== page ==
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SF's 'Tuesday noon siren' to blare its last for the next 2 years

SF's 'Tuesday noon siren' to blare its last for the next 2 years

A federally owned air siren mounted in Kentucky. | Photo: Ben Franske/Wikimedia Commons

By Sasha Perigo - Published on December 03, 2019.

The "Tuesday noon siren," actually made up of 119 sirens placed across the city, is a longstanding quirk of living in San Francisco.

But next Tuesday, December 10 will be the last time San Franciscans hear it — for up to two years.

This week, the Department of Emergency Management announced that the siren, which is known to the city as the "outdoor public warning system" (OPWS), is going on hiatus for upgrades.

The OPWS got its start as an air-raid system during World War II, when San Francisco was a military base. Today, it's intended for use in life-threatening emergencies, including tsunamis, a contaminated water supply, or radiological activity. But San Franciscans are likely far more familiar with its weekly tests, which take place on Tuesdays at noon.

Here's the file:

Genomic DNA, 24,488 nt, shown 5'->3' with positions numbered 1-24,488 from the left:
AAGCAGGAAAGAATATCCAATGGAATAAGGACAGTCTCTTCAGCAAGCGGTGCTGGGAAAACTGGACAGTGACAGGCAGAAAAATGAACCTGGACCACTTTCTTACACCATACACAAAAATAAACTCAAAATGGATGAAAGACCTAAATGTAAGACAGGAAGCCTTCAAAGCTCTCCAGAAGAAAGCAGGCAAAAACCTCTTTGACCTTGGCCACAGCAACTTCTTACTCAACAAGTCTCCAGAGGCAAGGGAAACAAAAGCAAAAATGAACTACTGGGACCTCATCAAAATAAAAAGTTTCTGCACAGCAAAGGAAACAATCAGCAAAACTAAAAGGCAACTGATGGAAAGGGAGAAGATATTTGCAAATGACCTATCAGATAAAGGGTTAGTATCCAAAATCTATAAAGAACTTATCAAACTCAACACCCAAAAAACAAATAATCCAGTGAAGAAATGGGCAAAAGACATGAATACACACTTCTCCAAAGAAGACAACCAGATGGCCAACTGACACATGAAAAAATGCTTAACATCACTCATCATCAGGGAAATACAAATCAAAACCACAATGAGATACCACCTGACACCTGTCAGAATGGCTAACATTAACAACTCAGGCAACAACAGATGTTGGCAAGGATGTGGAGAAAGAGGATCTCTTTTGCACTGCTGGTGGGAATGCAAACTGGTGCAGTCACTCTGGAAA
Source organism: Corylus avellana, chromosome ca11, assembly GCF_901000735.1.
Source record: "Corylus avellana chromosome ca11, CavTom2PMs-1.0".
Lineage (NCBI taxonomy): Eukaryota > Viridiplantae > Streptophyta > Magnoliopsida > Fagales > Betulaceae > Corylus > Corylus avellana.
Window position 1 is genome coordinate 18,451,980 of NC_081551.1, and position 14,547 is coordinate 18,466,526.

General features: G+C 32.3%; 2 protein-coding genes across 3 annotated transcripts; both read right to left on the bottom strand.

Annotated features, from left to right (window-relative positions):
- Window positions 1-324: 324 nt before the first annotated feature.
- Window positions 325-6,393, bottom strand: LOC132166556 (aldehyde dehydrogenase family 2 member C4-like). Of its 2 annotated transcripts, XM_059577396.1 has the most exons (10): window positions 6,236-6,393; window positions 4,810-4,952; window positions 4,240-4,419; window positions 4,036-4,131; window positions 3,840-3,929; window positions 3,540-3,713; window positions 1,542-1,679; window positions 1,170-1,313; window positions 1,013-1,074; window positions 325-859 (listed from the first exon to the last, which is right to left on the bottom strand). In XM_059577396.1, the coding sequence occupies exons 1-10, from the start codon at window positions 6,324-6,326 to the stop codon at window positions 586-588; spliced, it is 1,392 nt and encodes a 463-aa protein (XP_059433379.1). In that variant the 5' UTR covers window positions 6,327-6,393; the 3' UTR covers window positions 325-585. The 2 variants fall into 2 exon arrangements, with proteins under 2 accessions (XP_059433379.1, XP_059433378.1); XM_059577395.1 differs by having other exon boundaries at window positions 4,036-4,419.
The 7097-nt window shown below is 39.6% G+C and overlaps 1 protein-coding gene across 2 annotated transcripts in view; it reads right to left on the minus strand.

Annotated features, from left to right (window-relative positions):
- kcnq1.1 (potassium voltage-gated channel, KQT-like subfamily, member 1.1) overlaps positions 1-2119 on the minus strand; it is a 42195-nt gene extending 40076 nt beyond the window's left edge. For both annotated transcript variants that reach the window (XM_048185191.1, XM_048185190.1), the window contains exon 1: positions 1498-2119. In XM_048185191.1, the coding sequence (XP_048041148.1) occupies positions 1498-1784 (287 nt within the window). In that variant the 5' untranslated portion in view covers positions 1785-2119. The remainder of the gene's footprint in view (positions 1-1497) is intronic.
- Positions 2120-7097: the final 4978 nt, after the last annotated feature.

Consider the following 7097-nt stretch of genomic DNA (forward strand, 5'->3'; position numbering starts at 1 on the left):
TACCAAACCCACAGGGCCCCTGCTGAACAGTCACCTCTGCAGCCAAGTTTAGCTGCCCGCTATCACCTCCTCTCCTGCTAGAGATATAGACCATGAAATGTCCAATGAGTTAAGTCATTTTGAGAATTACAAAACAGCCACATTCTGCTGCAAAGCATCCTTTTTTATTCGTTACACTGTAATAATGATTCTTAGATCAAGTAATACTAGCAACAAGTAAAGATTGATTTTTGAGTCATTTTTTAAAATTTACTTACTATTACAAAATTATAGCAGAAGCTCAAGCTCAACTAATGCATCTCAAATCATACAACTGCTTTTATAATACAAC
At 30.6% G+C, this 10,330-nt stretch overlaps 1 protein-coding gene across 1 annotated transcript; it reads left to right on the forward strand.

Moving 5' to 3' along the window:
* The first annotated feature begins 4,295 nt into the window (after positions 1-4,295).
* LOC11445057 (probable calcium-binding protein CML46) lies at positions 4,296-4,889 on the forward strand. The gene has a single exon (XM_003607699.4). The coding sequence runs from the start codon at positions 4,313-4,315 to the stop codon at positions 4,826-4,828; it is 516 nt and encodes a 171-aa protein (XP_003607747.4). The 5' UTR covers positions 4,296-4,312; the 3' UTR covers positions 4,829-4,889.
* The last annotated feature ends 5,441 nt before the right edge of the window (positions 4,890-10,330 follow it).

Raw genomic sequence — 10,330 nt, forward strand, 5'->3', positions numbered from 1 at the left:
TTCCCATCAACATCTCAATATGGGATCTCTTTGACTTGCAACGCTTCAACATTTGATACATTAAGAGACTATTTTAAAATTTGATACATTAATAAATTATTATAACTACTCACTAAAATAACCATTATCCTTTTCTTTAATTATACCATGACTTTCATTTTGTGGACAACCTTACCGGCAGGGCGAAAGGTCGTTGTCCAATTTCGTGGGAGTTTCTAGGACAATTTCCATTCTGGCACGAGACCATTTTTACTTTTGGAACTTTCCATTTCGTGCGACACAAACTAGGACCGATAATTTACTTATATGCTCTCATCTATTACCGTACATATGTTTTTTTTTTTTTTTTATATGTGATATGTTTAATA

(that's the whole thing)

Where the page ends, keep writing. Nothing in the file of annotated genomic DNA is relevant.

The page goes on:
In the event of an emergency, the warning system is designed to sound 15-second tones and audible emergency instructions for five minutes. But if an emergency happens during the coming two-year downtime, San Franciscans won’t hear the OPWS.

Nonetheless, Francis Zamora of the San Francisco Department of Emergency Management says that there’s no need to worry. 

In addition to the OPWS, he explained, the city provides a text-notification system (AlertSF) and the Emergency Alert System for broadcast, cable, and satellite communications; and social media accounts.

California also offers a Wireless Emergency Alerts system for mobile phones. And the city maintains a network of first responders, who are on hand to provide instructions in case of an emergency.

“We have a redundant system in San Francisco,” Zamora said. “That’s what we want.”

An air siren in Los Angeles. | Photo: jondoeforty1/Flickr

According to the City Department of Technology, the OPWS is going offline to receive a new operating system, stronger encryption and hardware that will improve its reliability and security.

It was last upgraded in 2005, when federal funds allowed the city to add more air sirens.

“It’s been 14 years since the last upgrade,” said Zamora. “I think it’s time.”

With the sirens going offline, the Department of Emergency Management encourages San Franciscans to subscribe to text-message emergency alerts via AlertSF. Text your zip code to 888-777 or visit alertsf.org to register.